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Human milk is the ideal food for full-term infants. Adequate intake of human milk or commercial infant formula meets the nutritional requirements for infants in the first six months of life. However after that milk is insufficient for the growth of the infant and hence the child milk intake would need to be complimented with semi solid food.
Feeding development is a "learned progression of behaviors". Feeding practices during the first two years of life help to establish lifelong eating habits, so it is important to develop healthy eating habits.
Here are some of the key questions that should be kept in mind before starting solids for your baby.
When should I start feeding my baby solid foods?
It is suggested that babies should be exclusively breast fed for the first six months. However, if the child is already on formula by 4 months or if the child is not gaining weight between 4-6 months despite breast feeding, most doctors recommend that parents start feeding their baby solid foods between 4 to 6 months.
Early introduction of complimentary foods before four months may increase risk of atopic dermatitis and atopic sensitization in infants at risk for allergic disease.
Delay in starting beyond six months may result in insufficient calories and proteins for growth in infancy.
How can I tell if my baby is ready for solid foods?
Babies are usually ready to start eating solid foods when they:
● Can sit up with help
● Have good control of their head and neck
● Put toys or hands in their mouth
What are COMPLEMENTARY FOODS?
Complementary foods (sometimes inappropriately called "weaning foods") are solid foods and liquids other than human milk or infant formula that are eaten by infants as they make the transition from a liquid diet to a modified adult diet. By the end of the first year of life, most healthy infants obtain should approximately one-half of their energy needs from complementary foods.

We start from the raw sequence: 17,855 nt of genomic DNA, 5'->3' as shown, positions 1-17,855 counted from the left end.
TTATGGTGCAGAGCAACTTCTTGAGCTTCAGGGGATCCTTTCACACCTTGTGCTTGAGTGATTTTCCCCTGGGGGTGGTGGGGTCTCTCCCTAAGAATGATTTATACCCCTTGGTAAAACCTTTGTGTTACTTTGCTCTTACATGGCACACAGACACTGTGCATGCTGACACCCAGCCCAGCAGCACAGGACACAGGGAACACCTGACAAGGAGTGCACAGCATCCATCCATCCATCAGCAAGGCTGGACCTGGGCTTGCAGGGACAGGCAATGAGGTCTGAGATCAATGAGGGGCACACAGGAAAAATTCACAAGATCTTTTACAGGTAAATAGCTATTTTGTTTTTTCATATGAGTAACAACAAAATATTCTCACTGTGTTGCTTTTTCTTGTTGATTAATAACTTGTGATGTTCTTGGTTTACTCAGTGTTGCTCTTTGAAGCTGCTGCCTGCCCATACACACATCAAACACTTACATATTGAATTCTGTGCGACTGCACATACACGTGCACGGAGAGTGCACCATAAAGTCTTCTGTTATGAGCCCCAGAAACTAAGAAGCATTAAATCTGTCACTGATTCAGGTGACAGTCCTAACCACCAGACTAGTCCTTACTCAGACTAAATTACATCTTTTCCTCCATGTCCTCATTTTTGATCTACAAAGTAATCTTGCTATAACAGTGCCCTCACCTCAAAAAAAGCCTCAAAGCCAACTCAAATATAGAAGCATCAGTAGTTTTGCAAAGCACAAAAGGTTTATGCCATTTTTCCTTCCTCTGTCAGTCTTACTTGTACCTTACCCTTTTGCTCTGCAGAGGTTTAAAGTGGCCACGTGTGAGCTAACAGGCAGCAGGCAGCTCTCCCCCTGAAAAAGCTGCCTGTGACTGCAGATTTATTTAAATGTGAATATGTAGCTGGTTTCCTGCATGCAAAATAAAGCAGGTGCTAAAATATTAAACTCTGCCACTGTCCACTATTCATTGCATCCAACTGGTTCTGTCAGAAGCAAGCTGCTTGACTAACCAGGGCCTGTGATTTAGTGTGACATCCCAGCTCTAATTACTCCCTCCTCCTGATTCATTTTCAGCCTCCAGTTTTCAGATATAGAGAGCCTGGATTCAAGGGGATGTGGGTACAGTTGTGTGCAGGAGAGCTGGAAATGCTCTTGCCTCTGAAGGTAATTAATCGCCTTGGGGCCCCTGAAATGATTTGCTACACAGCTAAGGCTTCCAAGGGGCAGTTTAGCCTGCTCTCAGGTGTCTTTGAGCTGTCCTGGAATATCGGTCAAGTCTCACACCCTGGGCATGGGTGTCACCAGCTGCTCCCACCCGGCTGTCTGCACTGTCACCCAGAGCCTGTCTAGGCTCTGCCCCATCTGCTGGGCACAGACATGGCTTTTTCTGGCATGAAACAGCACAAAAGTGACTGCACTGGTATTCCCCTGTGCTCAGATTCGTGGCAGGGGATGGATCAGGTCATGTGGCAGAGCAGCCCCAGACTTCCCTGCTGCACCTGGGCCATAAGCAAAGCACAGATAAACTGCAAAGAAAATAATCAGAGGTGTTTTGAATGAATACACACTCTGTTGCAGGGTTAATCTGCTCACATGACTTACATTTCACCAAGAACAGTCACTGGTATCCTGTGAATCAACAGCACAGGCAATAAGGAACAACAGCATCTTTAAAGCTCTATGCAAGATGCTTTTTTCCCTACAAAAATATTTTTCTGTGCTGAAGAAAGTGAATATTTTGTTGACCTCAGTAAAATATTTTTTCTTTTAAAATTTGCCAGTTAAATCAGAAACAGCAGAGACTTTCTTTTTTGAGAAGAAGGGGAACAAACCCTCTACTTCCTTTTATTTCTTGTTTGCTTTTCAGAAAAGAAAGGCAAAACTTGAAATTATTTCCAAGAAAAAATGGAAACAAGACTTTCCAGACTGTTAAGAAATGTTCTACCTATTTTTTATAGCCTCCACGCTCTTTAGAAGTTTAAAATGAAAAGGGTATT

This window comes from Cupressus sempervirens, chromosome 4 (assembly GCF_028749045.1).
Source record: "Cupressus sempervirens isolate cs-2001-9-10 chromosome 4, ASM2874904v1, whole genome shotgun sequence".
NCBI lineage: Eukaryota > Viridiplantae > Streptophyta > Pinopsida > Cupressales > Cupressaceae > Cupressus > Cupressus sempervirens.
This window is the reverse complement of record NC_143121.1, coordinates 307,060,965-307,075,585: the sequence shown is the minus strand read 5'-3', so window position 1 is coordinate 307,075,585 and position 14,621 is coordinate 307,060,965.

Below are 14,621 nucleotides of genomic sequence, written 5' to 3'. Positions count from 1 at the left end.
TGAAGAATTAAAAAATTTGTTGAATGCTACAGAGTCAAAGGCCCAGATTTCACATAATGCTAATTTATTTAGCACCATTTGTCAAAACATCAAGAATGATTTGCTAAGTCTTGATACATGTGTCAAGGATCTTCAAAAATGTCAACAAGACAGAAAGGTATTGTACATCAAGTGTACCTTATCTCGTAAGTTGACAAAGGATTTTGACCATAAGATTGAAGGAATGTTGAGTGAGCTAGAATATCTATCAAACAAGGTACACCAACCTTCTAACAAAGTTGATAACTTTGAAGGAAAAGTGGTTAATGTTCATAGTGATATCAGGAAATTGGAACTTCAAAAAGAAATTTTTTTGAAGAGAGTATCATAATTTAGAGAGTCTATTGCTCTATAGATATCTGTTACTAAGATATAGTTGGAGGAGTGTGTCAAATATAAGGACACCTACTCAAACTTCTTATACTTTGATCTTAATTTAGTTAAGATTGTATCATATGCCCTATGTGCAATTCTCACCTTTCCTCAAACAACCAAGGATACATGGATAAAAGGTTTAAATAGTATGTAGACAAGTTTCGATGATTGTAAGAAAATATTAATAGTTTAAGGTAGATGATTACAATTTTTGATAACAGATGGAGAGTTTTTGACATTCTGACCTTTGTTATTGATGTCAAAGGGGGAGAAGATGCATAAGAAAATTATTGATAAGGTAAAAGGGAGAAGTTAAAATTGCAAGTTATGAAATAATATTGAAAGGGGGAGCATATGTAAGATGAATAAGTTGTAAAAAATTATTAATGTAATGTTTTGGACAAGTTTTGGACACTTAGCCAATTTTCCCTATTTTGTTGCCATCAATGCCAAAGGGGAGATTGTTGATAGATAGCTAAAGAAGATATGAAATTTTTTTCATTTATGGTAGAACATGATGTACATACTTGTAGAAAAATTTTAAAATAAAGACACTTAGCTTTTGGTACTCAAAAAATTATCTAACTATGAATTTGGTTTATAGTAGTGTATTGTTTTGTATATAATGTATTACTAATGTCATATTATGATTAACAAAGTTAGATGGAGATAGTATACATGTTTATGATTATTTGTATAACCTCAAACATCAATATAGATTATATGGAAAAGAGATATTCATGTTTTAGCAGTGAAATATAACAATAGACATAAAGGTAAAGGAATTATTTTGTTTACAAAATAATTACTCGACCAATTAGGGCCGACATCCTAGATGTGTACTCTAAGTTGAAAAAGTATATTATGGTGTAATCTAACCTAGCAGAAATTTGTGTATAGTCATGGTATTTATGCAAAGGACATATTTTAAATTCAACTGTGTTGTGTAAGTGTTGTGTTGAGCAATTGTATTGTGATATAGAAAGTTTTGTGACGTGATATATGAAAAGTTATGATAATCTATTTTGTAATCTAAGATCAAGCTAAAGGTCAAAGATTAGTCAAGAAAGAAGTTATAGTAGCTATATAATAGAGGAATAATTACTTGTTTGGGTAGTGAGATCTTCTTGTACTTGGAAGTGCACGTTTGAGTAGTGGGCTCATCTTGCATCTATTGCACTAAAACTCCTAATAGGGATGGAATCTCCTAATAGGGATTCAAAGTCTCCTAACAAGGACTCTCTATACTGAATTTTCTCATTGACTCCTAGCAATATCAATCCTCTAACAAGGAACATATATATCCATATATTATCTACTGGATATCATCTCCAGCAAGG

How do I know if my baby has an allergy to a food?
Your baby might have an allergy to a food if he or she eats it and then has 1 or more of the following symptoms:
● Skin rash or raised, red patches of skin that are usually very itchy (called hives).
● Persistent Vomiting or diarrhea
● Cough or trouble breathing
● Pale skin
“See your doctor immediately if your child has any of these symptoms.”
However, one or two episodes of vomiting after starting solids may not necessarily mean intolerance.
What should I feed my baby?
One could start with any food which the family prefers. It could be Dal, Khichri, Cerelac, Suji, Farex etc. Single-grain infant cereals are good choices for the first supplemental food because they supply additional energy. Rice based foods are good initial choice as they are likely to be least allergenic but do introduce wheat soon within two weeks as delayed introduction beyond six months may not be desirable.
Cereal should be offered initially in small amounts (1-2 teaspoons) at the end of milk feeding. The amount of cereal should be gradually increased to approximately one-half cup per day. Use spoon for feeding.
Start with fruits and vegetables after one to two months of starting the cereals. Introduction of variety of fruits and vegetables between 6-8 months would result in child more likely to take these healthy foods later in childhood.